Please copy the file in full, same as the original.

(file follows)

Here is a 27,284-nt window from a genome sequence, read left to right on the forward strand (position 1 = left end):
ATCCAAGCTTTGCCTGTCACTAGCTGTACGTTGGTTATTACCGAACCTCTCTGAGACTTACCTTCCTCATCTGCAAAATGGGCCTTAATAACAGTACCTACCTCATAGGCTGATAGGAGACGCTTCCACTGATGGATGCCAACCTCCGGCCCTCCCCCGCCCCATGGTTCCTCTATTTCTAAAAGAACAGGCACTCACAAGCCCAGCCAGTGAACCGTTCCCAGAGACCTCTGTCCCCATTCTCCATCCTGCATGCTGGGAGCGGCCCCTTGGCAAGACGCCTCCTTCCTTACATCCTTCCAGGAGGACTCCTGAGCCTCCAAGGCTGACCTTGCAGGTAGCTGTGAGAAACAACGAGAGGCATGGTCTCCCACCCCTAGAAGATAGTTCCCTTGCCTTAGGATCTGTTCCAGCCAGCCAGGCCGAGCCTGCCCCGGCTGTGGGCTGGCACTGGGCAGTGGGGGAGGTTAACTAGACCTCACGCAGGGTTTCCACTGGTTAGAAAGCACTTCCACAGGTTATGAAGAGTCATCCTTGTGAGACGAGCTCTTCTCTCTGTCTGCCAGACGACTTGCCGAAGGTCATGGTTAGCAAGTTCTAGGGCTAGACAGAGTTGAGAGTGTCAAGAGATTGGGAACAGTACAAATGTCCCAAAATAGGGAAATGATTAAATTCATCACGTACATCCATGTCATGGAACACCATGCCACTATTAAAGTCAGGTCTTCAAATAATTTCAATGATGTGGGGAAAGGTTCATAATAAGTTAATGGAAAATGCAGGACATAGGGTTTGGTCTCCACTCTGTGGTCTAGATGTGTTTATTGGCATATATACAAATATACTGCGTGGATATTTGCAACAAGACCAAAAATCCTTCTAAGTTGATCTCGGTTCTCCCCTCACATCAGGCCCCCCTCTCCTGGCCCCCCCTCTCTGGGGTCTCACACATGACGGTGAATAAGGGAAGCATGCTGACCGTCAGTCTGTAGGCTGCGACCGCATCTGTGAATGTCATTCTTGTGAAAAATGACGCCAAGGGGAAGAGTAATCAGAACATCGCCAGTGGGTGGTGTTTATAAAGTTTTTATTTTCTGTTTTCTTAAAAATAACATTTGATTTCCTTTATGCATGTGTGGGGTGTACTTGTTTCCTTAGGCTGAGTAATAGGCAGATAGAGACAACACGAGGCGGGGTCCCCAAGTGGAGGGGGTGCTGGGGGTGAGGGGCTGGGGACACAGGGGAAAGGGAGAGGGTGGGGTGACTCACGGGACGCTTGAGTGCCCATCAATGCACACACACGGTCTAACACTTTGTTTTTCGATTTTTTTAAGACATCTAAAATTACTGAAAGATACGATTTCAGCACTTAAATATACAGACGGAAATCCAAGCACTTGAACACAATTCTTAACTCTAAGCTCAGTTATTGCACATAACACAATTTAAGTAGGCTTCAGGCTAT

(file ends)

Here is a 27,284-nt window from a genome sequence, read left to right on the forward strand (position 1 = left end):
ATCCAAGCTTTGCCTGTCACTAGCTGTACGTTGGTTATTACCGAACCTCTCTGAGACTTACCTTCCTCATCTGCAAAATGGGCCTTAATAACAGTACCTACCTCATAGGCTGATAGGAGACGCTTCCACTGATGGATGCCAACCTCCGGCCCTCCCCCGCCCCATGGTTCCTCTATTTCTAAAAGAACAGGCACTCACAAGCCCAGCCAGTGAACCGTTCCCAGAGACCTCTGTCCCCATTCTCCATCCTGCATGCTGGGAGCGGCCCCTTGGCAAGACGCCTCCTTCCTTACATCCTTCCAGGAGGACTCCTGAGCCTCCAAGGCTGACCTTGCAGGTAGCTGTGAGAAACAACGAGAGGCATGGTCTCCCACCCCTAGAAGATAGTTCCCTTGCCTTAGGATCTGTTCCAGCCAGCCAGGCCGAGCCTGCCCCGGCTGTGGGCTGGCACTGGGCAGTGGGGGAGGTTAACTAGACCTCACGCAGGGTTTCCACTGGTTAGAAAGCACTTCCACAGGTTATGAAGAGTCATCCTTGTGAGACGAGCTCTTCTCTCTGTCTGCCAGACGACTTGCCGAAGGTCATGGTTAGCAAGTTCTAGGGCTAGACAGAGTTGAGAGTGTCAAGAGATTGGGAACAGTACAAATGTCCCAAAATAGGGAAATGATTAAATTCATCACGTACATCCATGTCATGGAACACCATGCCACTATTAAAGTCAGGTCTTCAAATAATTTCAATGATGTGGGGAAAGGTTCATAATAAGTTAATGGAAAATGCAGGACATAGGGTTTGGTCTCCACTCTGTGGTCTAGATGTGTTTATTGGCATATATACAAATATACTGCGTGGATATTTGCAACAAGACCAAAAATCCTTCTAAGTTGATCTCGGTTCTCCCCTCACATCAGGCCCCCCTCTCCTGGCCCCCCCTCTCTGGGGTCTCACACATGACGGTGAATAAGGGAAGCATGCTGACCGTCAGTCTGTAGGCTGCGACCGCATCTGTGAATGTCATTCTTGTGAAAAATGACGCCAAGGGGAAGAGTAATCAGAACATCGCCAGTGGGTGGTGTTTATAAAGTTTTTATTTTCTGTTTTCTTAAAAATAACATTTGATTTCCTTTATGCATGTGTGGGGTGTACTTGTTTCCTTAGGCTGAGTAATAGGCAGATAGAGACAACACGAGGCGGGGTCCCCAAGTGGAGGGGGTGCTGGGGGTGAGGGGCTGGGGACACAGGGGAAAGGGAGAGGGTGGGGTGACTCACGGGACGCTTGAGTGCCCATCAATGCACACACACGGTCTAACACTTTGTTTTTCGATTTTTTTAAGACATCTAAAATTACTGAAAGATACGATTTCAGCACTTAAATATACAGACGGAAATCCAAGCACTTGAACACAATTCTTAACTCTAAGCTCAGTTATTGCACATAACACAATTTAAGTAGGCTTCAGGCTAT